The new Tuscan opera theatre has an impressive array of digital audio equipment and an extensive stock of LED lighting, reports Mike Clark.
Work on the construction of Florence’s new Opera Theatre began several years ago, but only in recent months did the entire staff of the famous Maggio Musical Fiorentino programme of concerts and opera and ballet (in its 79th season this year) move into its new home. Although the final stage of the lengthy equipment installation process (the stage mechanism) has still to be completed, along with part of the actual building work, the venue is already staging operas and other shows.
Described as a “traditional horseshoe-shaped Italian-style opera house design interpreted by avant-garde architecture”, the theatre’s architectural design, by Rome’s ABDR Architetti Associati, won a national award in 2014 for the best architectural work over a five-year period.
Acoustics obviously play a fundamental role in venues of this type and, as well as supplying the stage’s acoustic shell, specialist German firm Müller-BBM did the acoustic planning for all spaces (room acoustics as well as building and technical acoustics).
Acoustic project leader Jürgen Reinhold worked with acoustic engineer Simone Conta on the project. He explains: “We did all the site supervision for acoustically relevant details, laboratory measurements in our labs for the seating, curtains, etc, carried out the final measurements and worked with the musicians during the inauguration and on-going performances.”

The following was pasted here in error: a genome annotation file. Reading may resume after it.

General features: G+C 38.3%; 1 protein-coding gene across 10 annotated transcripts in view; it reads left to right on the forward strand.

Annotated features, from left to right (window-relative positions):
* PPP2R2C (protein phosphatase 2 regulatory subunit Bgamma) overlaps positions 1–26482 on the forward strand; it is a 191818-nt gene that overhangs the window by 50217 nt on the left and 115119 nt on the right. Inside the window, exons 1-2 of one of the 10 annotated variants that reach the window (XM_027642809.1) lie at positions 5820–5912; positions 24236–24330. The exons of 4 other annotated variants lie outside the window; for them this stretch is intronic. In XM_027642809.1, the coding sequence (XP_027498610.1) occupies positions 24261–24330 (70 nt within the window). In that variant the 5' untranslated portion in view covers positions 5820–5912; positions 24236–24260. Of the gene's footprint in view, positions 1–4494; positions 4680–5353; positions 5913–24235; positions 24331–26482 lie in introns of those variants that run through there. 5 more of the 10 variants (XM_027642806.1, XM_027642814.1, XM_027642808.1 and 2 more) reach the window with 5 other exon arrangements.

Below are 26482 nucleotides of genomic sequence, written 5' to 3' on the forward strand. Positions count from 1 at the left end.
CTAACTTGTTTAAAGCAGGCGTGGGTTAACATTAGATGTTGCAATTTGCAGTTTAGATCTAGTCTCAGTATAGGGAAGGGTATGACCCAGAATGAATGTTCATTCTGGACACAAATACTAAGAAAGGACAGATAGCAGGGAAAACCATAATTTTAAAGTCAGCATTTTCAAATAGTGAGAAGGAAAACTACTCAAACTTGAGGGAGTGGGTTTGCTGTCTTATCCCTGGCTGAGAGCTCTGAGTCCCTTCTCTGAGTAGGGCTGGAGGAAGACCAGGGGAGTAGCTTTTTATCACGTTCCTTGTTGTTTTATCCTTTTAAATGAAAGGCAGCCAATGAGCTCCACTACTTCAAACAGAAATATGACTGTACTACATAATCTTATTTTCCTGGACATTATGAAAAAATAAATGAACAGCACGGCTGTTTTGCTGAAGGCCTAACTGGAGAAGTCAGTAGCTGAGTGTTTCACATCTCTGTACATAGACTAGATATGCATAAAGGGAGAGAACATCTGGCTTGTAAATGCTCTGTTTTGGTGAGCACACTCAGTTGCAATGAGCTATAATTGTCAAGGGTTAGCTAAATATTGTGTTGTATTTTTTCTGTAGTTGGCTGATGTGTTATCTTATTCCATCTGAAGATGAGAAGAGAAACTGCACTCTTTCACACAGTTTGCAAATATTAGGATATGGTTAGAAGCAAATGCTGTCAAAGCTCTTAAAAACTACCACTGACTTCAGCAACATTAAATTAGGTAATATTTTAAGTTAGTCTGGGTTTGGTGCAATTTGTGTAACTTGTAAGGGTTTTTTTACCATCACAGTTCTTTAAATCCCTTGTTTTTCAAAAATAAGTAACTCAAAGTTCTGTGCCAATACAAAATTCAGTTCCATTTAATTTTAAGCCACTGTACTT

As well as the Opera Theatre, there are numerous rehearsal rooms of various sizes. The largest, for orchestra plus choir with a volume of 3,500 cubic metres, has variable room acoustics. Six smaller ones (400–700 cubic metres) for sections of the orchestra are also variable.
“In order to ensure unrestricted simultaneous use of the venue’s concert hall and the opera hall, an acoustic joint was created between these two structures. The big rehearsal rooms are built in a ‘box-in-a-box’ format, with massive masonry walls put on resilient supporting elements, heavy floating floors and a countertop consisting of several layers of plasterboard. In this way, they are separated acoustically from each other and from the concert hall and opera hall.”
Reinhold worked on the restoration of some very important European opera houses, such as the Teatro La Fenice in Venice, acoustically reinstalled after the building was destroyed by fire. That was followed by projects such as the San Carlo in Naples, Moscow’s Bolshoi Theatre and the Opera Garnier, Paris.